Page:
Learning Russian with other people

According to Dr Britt Andreatta’s book Wired to Grow,  “Research has revealed five powerful learning connections that can  help move your learning into long-term memory that can be easily retrieved.” One of those is Music, which I touched upon in a post about Learning Russian through Song and another is Social Engagement. To quote Britt again, “We are innately social creatures and social learning helps us maximise that aspect of our biology.” (As someone who, in her day job, works with a learning platform designed on the basis of Social Constructionism, that rings true to me.)

So although you can get a long way by teaching yourself,  there are obvious benefits to learning with other people in a class, be it face to face or online. Although I was getting automatic feedback from Duolingo and could check my answers to quizzes in my Take Off in Russian book, I was missing human contact. So I’ve signed up as a “member of the general public” (ie, not an on-campus-student) to the Beginners’ Russian elective class at the University of Central Lancashire, taught by the very ebullient and very Russian Svetlana Baeva. I’ve been to two classes so far, unfortunately missing the last one as I was in – er – Russia! – and it’s been a fascinating experience on several levels:

  1. It’s been well over 30 years since I was in a language learning classroom as a student, and I’d forgotten the dynamics, the pleasures, the fears. I know this one: pick me, pick me! I don’t know this; I’ll put my  head down so she doesn’t see me..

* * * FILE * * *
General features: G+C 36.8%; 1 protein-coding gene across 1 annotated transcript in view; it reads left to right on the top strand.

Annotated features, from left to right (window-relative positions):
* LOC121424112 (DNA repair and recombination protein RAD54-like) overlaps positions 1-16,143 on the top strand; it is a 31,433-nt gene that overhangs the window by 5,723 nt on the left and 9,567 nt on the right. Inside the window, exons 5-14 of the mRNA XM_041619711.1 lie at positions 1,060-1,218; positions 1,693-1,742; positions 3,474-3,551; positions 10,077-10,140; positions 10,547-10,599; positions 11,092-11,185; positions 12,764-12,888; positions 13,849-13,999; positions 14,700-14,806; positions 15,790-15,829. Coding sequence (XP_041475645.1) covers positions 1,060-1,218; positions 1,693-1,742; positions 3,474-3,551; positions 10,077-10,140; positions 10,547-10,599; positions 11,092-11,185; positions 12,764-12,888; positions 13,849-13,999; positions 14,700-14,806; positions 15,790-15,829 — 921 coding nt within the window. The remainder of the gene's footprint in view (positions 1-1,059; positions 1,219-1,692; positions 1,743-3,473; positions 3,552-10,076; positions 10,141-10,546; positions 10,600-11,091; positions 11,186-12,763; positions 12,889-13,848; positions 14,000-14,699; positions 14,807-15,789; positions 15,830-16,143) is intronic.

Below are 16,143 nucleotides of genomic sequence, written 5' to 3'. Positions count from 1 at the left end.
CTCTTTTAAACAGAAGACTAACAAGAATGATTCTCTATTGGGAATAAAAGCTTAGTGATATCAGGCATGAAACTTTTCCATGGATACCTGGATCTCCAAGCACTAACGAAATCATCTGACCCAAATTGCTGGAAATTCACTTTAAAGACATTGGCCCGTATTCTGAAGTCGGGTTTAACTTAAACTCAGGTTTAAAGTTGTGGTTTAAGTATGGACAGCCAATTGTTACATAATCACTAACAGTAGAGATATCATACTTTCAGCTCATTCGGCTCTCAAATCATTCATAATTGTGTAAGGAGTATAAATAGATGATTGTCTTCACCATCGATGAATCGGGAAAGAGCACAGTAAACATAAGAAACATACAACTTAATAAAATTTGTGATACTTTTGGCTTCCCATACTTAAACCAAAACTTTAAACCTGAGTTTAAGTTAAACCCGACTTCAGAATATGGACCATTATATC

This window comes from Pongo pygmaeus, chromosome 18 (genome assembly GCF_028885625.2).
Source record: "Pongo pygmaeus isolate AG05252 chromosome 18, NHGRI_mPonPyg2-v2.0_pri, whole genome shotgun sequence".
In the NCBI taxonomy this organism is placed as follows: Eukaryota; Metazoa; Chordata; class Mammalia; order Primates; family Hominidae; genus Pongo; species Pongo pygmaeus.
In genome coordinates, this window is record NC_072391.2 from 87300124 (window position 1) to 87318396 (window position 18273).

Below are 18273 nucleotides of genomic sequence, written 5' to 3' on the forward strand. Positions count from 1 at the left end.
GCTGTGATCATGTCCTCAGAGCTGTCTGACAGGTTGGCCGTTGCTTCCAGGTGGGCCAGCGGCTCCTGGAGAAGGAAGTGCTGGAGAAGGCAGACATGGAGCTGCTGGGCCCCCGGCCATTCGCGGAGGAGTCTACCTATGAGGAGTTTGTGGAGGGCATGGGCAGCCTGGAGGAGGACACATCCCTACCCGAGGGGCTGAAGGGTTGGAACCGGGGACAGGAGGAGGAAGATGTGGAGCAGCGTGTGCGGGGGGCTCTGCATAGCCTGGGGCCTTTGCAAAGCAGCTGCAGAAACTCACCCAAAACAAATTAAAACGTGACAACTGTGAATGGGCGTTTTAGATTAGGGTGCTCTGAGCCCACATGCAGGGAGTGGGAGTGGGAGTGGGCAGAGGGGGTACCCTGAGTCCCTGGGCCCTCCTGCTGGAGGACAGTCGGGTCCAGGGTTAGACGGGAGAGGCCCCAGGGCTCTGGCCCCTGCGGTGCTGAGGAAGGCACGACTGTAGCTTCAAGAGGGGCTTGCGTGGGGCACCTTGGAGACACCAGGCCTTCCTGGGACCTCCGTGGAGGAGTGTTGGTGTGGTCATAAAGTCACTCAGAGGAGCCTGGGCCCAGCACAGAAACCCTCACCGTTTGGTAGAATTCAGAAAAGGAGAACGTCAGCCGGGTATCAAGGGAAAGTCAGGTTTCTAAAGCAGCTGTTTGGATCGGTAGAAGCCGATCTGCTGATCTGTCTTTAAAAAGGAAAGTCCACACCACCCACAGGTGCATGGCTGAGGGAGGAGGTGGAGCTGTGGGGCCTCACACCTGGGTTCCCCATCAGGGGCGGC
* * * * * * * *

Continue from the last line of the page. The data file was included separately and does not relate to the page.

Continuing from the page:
2. I’m over 30 years older than the rest of the class, mainly UCLAN students on language degrees. But I don’t care – and I don’t think they do either!
  3. I see the lesson both from a student view point and a teacher viewpoint. I taught MFL for 28 years and  seeing Svetlana’s enthusiasm and the energy she puts into her lessons reminds me just how physically demanding teaching a language is, especially to beginners who don’t have enough knowledge to be set a task for several minutes so you, the teacher, can have a break.
  4. UCLAN uses Blackboard! Course materials and extra resources are on Blackboard. As blackboardsomeone who has only ever used Moodle, I welcome the experience, not so I can ‘diss’ Blackboard, but so I can compare and contrast. Sveltana has added all her class powerpoints  and many links to YouTube videos and  Russian language learning websites such as RussianforEveryone and RussianForFree. It does mean that when I missed a class I was able to find out what I missed and catch up via the learning platform.



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